Working with civil society to increase resilience to climate change and water scarcity
The panel brought together speakers from civil society and the private sector, green entrepreneurs and business associations from Jordan and other SEMED countries as well as EBRD representatives. The discussion focused on the role of civil society and community engagement in tackling challenges related to water scarcity and climate change, and in meeting the Sustainable Development Goals. These challenges are particularly pronounced in Jordan as the world’s fourth driest country, while the whole SEMED region is affected by water scarcity. The impacts of climate change are projected to put additional strain on water resources and could increase the frequency, duration and intensity of droughts, among other adverse effects on communities and the environment.
Panelists stressed that well-designed stakeholder engagement and awareness raising work throughout project life-cycles and community involvement in water governance are needed to increase efficiency, improve community buy-in and accountability, and build up climate change resilience. Speakers presented current initiatives in the field, at grass-roots level as well as in large-scale projects. Harnessing the opportunities presented by innovative technologies can provide concrete business solutions and empower vulnerable communities at the same time. Panelists concluded that civil society, IFIs, public authorities, business need to work together across country borders in order to tackle climate change impacts.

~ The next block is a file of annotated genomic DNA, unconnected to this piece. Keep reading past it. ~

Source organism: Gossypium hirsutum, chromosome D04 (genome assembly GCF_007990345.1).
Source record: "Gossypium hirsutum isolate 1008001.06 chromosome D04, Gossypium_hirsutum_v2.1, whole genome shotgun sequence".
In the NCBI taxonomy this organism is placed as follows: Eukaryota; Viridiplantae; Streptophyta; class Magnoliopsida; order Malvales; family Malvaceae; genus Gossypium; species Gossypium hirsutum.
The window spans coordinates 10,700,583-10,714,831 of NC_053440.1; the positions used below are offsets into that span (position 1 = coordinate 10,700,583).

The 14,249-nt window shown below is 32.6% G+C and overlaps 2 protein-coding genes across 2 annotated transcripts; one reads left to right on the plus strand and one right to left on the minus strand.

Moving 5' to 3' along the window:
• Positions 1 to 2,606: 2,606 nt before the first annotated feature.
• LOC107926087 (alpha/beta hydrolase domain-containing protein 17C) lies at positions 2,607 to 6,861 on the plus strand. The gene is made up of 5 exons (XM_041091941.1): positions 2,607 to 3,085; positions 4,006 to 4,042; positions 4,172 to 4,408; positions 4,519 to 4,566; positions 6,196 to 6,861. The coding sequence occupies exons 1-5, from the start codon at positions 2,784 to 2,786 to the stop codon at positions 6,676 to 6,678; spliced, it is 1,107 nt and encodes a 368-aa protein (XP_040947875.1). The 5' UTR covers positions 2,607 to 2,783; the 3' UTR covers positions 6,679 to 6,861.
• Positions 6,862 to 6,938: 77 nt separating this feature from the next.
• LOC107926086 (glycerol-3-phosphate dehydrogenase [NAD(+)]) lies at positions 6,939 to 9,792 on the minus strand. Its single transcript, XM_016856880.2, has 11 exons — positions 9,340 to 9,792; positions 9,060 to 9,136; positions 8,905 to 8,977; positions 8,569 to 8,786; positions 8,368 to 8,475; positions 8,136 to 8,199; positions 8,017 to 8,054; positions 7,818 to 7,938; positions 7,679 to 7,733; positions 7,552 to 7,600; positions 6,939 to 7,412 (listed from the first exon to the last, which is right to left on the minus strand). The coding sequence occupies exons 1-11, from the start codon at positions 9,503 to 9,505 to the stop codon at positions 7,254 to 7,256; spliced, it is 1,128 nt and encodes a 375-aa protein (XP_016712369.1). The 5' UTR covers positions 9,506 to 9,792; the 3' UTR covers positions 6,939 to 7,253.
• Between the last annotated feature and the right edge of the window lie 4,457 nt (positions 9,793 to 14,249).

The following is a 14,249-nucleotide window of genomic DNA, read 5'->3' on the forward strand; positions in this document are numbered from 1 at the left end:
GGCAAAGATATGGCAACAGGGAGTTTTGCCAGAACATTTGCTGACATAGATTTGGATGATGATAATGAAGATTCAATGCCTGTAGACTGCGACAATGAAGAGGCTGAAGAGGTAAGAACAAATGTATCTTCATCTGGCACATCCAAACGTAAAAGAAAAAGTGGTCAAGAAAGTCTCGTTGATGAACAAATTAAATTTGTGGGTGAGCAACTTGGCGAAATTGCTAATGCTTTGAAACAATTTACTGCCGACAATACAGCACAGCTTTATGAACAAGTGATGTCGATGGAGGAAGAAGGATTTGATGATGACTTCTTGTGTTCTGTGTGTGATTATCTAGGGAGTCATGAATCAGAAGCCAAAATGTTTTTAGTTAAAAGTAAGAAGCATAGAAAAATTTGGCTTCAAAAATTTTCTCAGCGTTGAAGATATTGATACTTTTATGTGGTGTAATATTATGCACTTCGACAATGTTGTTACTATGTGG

EBRD policy, strategy and project discussions
CSO representatives also discussed the Bank’s investment projects and key institutional documents with the EBRD President, Board Directors and EBRD teams, including senior management.
During the meetings with EBRD President and Board Directors, CSOs raised key issues of concern related to democracy and pluralism in EBRD’s region, the Bank’s institutional accountability and safeguarding human rights in the investment projects financed by the EBRD.
In project discussions, CSOs and relevant teams discussed several of the Bank’s specific investments in the energy, agribusiness and municipal infrastructure sectors.
This year’s Programme also featured early CSO consultations for the upcoming reviews of several EBRD sectoral strategies and institutional policies, namely the Energy Sector Strategy, the Agribusiness Strategy as well as the Bank’s Governance Policies (the Environmental and Social Policy, the Public Information Policy and the Project Complaint Mechanism).
Civil Society Programme at the EBRD 2017 Annual Meeting
Agenda for the 2017 Civil Society Programme
CSO Participants List
The 2017 Civil Society Programme (CSP) took place on 9-11 May in Nicosia, Cyprus. The Programme featured multi-stakeholder panels on the role of civil society in supporting transition resilience and in promoting Green Cities, in line with the updated EBRD transition concept. A CSO-led panel, hosted at the symbolic Home for Cooperation (H4C), also explored the topic of long-term sustainable reconciliation processes in Cyprus through the engagement of civil society. As every year, the CSP represented an opportunity for CSOs to discuss strategic issues as well as investment projects with EBRD staff, senior management, the President and Board Directors.